Keetmanshoop — People scavenging for scraps of discarded food at the dumpsite on the outskirts of Keetmanshoop say although the site poses serious health risks, it has become a source of livelihood for them.
New Era recently visited the area and looked at the miserable lives of many residents who scavenge for food and other useful materials on a daily basis by combing through the rubbish in the hope of laying their hands on anything minutely valuable - ranging from food, jewelry and plastic to aluminum, brass, empty bottles, wood and wooden boxes.
The site covers an area of close to 120 hectares of unfenced land, which spreads out in pockets of small illegal dumpsites close to established residential areas and even into a cemetery. This is despite promises by the local authorities that plans are underway to relocate the dumpsite elsewhere.
Officially, it is the Keetmanshoop landfill site, but those who scavenge there call it 'Die Dip', which translates loosely as the dump. Those who frequent the site include children, who allegedly dodge school to get there. Some of the children were in the company of a parent, but in most cases they were on their own.
Many residents, while complaining about the uncontrolled dumpsite, also raised the spectre of a looming health crisis in the area. Medical doctors warned that people could easily contract HIV/AIDS from accidental needle pricks from discarded medical waste at the dumpsite.
"They are bringing the garbage from different areas of town and dumping it here in this open ground," said a resident who lives in the Kronlein location.
Hundreds of people, including children, sift through tons of garbage to eke out a desperate living. Many say they will be happy to leave the dump, but they are worried they will not be able to make a living elsewhere, because they will not get work in town where employment opportunities are extremely limited.
Fifty-one-year-old Jan Kaffer has been collecting food, bottles and cans and other materials for sale to customers in the location for years.
"They the town officials do not care about us," lamented Kaffer. He told New Era the situation is terrible and desperate. He has to get up early to visit the dumpsite and often returns late in the evening.
Kaffer says his life is very difficult. Collecting garbage brings him less than N$1 a day. According to him, he has no dignity and no reputation to defend and scavenging therefore does not bother him. Many of the people at the dumpsite believe it is better than stealing or begging for handouts.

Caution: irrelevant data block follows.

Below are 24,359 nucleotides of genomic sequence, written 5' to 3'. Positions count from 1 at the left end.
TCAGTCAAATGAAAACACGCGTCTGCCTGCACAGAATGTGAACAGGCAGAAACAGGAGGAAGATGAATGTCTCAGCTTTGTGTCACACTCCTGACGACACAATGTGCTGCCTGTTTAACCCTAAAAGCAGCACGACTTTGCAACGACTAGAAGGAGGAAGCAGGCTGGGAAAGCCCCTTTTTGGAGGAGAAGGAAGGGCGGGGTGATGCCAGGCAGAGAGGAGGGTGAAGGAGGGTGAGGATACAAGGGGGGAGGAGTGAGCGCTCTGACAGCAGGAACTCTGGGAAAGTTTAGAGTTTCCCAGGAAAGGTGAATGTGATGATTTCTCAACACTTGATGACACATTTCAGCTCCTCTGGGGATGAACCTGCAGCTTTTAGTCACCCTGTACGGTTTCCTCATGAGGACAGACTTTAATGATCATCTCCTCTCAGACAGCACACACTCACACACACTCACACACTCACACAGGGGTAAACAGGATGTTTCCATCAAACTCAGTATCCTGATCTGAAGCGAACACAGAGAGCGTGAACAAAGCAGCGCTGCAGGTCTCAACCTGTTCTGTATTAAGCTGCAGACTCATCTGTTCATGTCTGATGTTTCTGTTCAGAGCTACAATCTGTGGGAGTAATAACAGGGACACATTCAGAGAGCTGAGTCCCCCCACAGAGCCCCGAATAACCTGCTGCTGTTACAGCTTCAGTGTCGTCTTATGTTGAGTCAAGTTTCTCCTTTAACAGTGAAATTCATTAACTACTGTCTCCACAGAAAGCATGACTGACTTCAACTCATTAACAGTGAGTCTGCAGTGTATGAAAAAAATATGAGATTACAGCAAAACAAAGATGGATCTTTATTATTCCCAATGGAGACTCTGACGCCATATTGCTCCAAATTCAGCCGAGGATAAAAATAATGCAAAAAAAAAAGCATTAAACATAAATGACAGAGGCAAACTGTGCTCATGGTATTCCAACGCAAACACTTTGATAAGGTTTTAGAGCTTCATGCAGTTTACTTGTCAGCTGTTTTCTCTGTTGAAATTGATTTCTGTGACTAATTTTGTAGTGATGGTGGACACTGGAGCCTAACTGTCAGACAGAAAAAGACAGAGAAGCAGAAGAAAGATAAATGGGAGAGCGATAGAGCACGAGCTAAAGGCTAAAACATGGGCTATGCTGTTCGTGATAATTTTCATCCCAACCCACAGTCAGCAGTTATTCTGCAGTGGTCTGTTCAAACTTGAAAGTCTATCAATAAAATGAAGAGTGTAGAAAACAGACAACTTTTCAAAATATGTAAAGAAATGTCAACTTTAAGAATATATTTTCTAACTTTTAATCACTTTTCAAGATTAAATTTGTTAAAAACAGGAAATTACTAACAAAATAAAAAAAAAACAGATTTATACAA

"The risks here are high, but we have to survive. Sharp-edged metal and broken glass leave nasty wounds. It is better to end up here instead of resorting to crime by stealing," one man said.
Andries Kooper, a 50-year-old man, regards himself as an experienced handyman who makes his living from collecting mostly aluminum, copper, brass, iron and other metals from the dumpsite.
"I normally come here in the morning, pick out metal and other things that can be sold. This is how I have been surviving from the age of 30 and supporting my family," said Kooper. He claims he is comfortable with his 'job', adding that it is his only means of survival as he regards himself as unemployable, because of his health and age.
When asked about the health risks posed by the dumpsite, Kooper said he often gets flu and headaches but this does not stop him from returning to the dump. Kooper normally salvages about 24kg of metal, which earns him about N$25 per kilogramme.
Epidemiological studies conducted by the World Health Organization (WHO) and others show that people living near dumpsites are prone to negative health effects such as women giving birth to babies with low birth weight, birth defects and respiratory diseases.
The studies also show an increased prevalence of fatigue, sleepiness and headaches. Moreover, dumpsites emit different kinds of gases. Landfill gas typically contains 45 to 60 percent methane and 40 to 60 percent carbon dioxide. The gas also contains small amounts of nitrogen, oxygen, ammonia, sulphides, hydrogen and carbon monoxide.
The gasses are produced by bacterial decomposition, which occurs when organic waste is broken down by bacteria naturally present in the waste and in the soil used to cover the landfill.
Organic waste includes food, garden waste, street sweepings, textiles, wood and paper products.